The way you will inspire young people to get politically active is by encouraging them to take part in passionate debates on these subjects which leave them wanting to walk straight out of the room and do something to help their community.

The Youth Parliament has already shown what huge potential it has and I'm thoroughly glad it's happening!

Well done to everyone involved.

Check them out on Facebook -

Wednesday, 8 April 2015

Register to vote in the UK election!

Press Release - For immediate release

Deputy Calls on Islanders to Register to Vote in Upcoming UK General Election

Deputy Sam Mézec of Reform Jersey is urging the hundreds of Islanders who are eligible to make sure they are registered to vote in the upcoming UK general election.

The election rules in the UK state that British citizens are still eligible to vote in the general election, despite no longer living in the UK, so long as they were registered to vote at some point in the past 15 years -

They will vote as if they still lived in the last constituency in which they were registered in.

There are likely to be hundreds, maybe even thousands, of people in Jersey who have no idea that they are actually still eligible to vote in the general election. These may be British citizens who moved to Jersey in the last 15 years, or even the hundreds of students who studied at university on the mainland” said Deputy Mézec.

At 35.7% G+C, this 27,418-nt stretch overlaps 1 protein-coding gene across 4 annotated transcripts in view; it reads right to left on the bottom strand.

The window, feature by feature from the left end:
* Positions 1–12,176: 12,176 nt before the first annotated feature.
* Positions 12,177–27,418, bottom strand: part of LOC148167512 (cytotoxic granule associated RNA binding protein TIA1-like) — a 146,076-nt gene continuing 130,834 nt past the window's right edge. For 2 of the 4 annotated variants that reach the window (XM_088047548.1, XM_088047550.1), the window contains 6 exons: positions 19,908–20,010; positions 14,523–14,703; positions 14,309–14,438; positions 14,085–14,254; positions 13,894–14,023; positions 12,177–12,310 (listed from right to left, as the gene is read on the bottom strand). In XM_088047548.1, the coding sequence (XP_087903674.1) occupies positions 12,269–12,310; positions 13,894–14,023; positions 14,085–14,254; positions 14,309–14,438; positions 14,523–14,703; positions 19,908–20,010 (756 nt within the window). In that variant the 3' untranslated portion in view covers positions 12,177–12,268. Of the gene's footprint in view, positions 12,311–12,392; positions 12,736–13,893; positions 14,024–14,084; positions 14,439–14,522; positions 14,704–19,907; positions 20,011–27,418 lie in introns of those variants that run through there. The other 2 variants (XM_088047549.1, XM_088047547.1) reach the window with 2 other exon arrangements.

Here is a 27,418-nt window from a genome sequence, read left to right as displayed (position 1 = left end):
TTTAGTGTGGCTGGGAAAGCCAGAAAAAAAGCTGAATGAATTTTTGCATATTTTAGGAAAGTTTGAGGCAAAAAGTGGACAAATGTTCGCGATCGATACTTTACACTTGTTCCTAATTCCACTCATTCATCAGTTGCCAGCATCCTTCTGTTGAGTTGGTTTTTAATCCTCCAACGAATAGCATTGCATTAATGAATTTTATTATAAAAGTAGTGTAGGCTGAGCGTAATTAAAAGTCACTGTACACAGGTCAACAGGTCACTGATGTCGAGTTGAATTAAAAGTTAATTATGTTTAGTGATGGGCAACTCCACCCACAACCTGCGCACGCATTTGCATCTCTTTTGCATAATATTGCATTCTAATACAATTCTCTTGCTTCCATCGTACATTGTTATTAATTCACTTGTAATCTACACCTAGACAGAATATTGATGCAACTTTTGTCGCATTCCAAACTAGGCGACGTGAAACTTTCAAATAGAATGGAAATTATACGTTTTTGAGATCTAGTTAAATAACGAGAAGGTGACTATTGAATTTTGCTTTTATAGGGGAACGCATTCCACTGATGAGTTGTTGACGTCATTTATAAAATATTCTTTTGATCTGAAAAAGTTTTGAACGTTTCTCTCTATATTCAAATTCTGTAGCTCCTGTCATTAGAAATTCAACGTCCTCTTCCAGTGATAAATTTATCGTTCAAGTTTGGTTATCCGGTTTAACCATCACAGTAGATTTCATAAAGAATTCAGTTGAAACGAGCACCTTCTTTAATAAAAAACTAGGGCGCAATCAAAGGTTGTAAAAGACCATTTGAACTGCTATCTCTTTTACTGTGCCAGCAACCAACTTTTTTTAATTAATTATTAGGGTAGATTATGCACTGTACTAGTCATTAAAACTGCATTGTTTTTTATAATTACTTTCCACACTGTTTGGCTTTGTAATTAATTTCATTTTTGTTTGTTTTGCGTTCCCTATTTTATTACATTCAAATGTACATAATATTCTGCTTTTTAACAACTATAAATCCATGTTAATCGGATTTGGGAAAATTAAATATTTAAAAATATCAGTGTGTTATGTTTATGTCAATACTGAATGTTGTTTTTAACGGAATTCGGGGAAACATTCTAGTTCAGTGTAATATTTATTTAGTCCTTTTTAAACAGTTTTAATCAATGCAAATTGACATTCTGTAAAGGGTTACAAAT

This election is impossible to call, with the two main parties neck and neck in the polls and former fringe parties drawing more mainstream support. Every vote counts and any Islander who cares about the policies that will affect tens of millions of people across the UK, or may even affect Jersey and our relationship with the UK, should make sure they vote because it has never been more important.”

Deputy Mézec (who is still a member of the Labour Party) hopes Islanders will vote bearing in mind the important services Jersey residents get from the UK, particularly in health and education, where the NHS provides specialist services to Islanders when they are ill and the national curriculum that Jersey subscribes to. “Making sure we have a UK government that will protect those services will benefit Jersey. We also need to remember that jeopardising the UK’s position in the European Union, as some parties are intent on doing, will have serious implications for our finance industry.

Voters must have registered to vote by the 20th April, and must have applied for a postal vote by the 21st April. This can be done online at -